At the same time, I was helping to run two small environmental charities, valuable hands-on experience of how, and how not, to get things done. But scale always eluded us, limited by staff and resources, feeling somewhat lost in a busy wider world.
Successive governments urged public bodies more generally to develop and use systematic management information. Much more explicit expectations emerged that public bodies must set an example of good practice, demonstrating and evidencing accountability in all aspects of their work. Although funds and staff numbers gradually increased, so did the organisational overheads. Three years of secondment to The Scottish Office from 1991 broadened my experience to include a different viewpoint working within a much larger body closer to the heart of Scotland’s affairs. Throughout, the rapid emergence of digital technology made it increasingly feasible to assemble and present management information supporting decisions. Perhaps this was the right path to greater leverage of our combined energies.
From 1995, for several years I found myself in charge of a corporate planning team for SNH, a new body replacing NCC in Scotland, working at a larger scale and with a much higher profile. We drafted documents making the case for our grant-in-aid funding from government, supported the allocation of staff and funds across the organisation, assembled metrics to measure progress against targets to secure budget management outcomes, presented regular progress reports to senior management and drafted an annual report. Very little of this quite busy target-driven ‘bureaucracy’ had existed in previous decades, but SNH could not have opted out of a way of working energetically endorsed by our paymasters in government.
Even at this larger scale (an SNH headcount growing to more than 700) we found ourselves constantly held back by our capacity. We explored joint working and co-operation across other public bodies with related roles, especially in rural land management, which revealed a whole new dimension of challenge9.
In 2005, I contrived to embark on another postgraduate diploma10. I found that quantitative methods were now somewhat out of favour, with a new focus on qualitative understanding of human group behaviour and motivations. ‘Leadership’ was favoured over ‘management’ ( the latter now seen as too mechanistic). This led me to new insights11 which highlight the importance of human agency over algorithms. In other words, humans cannot be treated simply as inert cogs in a machine, but rather should be expected, and encouraged, to exercise their free will. But, however individually talented, the record shows this does not always go well. It seems that any organisation is capable of stupidity12 and unintended consequences are commonplace.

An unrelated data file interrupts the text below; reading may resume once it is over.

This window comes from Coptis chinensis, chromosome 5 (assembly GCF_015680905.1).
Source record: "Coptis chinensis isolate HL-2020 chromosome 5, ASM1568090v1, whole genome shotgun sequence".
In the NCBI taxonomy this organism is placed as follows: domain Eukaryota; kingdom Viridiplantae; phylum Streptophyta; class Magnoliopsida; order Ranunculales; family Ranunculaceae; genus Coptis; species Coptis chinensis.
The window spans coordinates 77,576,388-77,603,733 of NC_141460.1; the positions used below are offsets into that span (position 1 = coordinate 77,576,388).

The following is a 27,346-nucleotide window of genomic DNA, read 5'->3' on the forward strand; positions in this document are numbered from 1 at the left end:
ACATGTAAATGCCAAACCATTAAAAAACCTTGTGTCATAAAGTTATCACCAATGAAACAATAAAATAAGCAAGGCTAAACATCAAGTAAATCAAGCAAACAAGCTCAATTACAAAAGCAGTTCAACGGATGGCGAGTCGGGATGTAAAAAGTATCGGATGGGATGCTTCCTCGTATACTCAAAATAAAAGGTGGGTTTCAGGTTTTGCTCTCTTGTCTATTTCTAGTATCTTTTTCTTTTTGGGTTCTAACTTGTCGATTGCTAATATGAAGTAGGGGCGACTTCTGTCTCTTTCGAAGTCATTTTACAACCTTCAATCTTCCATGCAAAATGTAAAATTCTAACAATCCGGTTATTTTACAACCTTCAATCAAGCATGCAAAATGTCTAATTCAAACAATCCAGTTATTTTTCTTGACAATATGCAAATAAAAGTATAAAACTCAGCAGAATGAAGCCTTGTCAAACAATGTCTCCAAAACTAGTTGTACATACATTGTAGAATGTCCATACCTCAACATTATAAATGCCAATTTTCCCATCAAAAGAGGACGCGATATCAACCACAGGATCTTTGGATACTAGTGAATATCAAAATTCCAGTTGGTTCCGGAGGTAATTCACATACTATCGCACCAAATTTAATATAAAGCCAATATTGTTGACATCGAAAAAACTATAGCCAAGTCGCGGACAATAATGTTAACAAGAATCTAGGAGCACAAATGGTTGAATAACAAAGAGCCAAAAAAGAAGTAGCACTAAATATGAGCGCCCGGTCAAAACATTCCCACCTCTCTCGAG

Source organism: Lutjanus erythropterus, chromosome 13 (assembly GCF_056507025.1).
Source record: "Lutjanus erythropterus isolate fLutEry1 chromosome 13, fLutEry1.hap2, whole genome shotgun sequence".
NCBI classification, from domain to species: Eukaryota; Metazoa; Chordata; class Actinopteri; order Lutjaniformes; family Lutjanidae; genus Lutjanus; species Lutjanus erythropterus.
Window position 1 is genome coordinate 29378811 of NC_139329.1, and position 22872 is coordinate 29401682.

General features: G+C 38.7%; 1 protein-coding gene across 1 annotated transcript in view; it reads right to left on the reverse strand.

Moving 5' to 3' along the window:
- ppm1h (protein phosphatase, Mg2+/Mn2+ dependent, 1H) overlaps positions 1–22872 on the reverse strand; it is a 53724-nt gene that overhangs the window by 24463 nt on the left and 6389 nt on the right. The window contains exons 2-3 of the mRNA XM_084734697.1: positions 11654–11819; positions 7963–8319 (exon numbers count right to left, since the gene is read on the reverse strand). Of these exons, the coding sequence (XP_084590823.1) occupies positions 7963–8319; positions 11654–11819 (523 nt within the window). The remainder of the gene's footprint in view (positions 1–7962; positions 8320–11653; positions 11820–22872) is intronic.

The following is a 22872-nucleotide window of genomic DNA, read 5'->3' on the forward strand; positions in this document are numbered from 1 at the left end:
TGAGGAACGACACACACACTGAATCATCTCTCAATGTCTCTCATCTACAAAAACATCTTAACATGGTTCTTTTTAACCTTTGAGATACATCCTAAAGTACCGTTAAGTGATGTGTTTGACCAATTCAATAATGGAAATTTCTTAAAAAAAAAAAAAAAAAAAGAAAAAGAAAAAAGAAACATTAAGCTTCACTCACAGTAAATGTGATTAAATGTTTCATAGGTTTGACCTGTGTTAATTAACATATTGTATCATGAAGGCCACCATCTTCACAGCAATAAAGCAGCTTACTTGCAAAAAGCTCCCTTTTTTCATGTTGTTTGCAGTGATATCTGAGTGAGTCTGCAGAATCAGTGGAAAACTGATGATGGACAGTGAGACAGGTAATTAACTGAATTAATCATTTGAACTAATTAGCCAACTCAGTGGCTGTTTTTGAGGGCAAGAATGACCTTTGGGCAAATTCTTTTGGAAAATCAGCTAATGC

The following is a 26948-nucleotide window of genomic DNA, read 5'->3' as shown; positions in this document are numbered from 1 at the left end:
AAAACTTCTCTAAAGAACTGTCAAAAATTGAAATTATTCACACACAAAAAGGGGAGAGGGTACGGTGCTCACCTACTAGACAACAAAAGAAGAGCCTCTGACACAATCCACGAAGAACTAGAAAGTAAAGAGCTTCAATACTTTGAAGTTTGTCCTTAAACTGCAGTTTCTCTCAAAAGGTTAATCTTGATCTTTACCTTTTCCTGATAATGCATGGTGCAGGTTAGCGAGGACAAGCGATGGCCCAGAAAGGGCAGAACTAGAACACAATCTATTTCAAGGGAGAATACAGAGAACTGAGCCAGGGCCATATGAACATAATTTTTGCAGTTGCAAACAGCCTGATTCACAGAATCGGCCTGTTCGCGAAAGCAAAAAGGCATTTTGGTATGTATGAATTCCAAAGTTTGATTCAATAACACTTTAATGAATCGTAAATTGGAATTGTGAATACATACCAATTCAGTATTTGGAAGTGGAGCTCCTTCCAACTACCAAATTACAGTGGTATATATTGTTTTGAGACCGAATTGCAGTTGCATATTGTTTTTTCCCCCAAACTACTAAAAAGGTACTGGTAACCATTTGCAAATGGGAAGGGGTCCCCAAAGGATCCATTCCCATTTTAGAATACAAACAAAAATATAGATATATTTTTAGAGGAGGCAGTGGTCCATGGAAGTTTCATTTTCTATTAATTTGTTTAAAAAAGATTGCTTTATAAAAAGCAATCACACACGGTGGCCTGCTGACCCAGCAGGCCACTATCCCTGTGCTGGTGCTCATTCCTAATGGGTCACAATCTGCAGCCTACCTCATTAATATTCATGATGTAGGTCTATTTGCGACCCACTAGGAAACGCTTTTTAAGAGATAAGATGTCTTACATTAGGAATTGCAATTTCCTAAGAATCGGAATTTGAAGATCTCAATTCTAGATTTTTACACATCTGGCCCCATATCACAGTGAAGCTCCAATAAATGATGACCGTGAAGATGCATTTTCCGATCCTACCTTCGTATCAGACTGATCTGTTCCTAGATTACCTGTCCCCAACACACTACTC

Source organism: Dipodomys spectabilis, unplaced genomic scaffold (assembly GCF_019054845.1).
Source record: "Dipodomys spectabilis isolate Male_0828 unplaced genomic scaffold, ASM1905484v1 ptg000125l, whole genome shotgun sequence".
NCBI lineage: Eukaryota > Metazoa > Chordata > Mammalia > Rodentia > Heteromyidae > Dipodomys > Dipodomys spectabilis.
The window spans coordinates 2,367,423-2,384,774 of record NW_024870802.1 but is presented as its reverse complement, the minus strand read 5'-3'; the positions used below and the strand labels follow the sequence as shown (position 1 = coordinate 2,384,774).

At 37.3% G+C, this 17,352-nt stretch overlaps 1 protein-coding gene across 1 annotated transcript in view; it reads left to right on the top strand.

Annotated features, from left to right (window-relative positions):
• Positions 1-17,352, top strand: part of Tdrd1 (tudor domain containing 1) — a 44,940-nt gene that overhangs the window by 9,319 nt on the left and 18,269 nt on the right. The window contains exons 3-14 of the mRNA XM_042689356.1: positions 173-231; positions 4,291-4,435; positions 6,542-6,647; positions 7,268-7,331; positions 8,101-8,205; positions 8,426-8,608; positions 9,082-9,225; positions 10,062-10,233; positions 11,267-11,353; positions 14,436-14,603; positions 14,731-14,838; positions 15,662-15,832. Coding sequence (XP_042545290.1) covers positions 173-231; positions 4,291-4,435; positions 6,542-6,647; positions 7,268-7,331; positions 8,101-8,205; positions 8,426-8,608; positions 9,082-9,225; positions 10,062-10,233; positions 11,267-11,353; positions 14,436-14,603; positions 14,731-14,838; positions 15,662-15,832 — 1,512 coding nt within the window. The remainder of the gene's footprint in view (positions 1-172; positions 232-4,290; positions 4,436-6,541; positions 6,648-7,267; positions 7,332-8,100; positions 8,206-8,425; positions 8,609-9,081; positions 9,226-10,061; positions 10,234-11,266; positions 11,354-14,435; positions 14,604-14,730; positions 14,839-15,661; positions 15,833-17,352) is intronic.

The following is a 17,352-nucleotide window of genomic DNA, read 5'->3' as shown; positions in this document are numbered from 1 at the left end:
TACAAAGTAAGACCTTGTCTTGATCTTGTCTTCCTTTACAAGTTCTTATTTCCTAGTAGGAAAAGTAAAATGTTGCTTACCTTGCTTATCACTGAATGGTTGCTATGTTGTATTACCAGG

Such limitations of the public body managerialism of the 1990s and new millennium were exposed following the financial crash of 2008. Over the following decade, funding was progressively withdrawn across a wide spectrum, including the statutory environmental organisations. As a result, the capacity to tackle the many challenges revealed by recent survey and monitoring of nature has been steadily eroded13.
Earlier this year, I came across a paper14 which helpfully rehearses the evolution of these various organisational theories, from the positivist ‘scientific’ or algorithmic management I encountered in the 1970s to the more recent relativist post-modernism of leadership studies. My experiences leads me to agree that “tensions and contradictions are ubiquitous” in institutions, to lament the “misguided pursuit of scientific rationality and fascination with ‘heroic’ leaders“, and agree that we must “find better ways to manage the tension between getting things done and getting people’s needs met“. Getting the results we need remains a work in progress then, to address the frustrations expressed in the Ecos piece referenced above.
So is this strange new land we occupy truly a foreign country, one for which our prior experience provides only limited guidance? I’m not so sure. The rapid re-emergence of previous flaws and behaviours suggests to me that our right response, post-pandemic, is to draw on, and apply, our prior insights and learning. After all, as another saying has it “The past is never dead, it’s not even past“.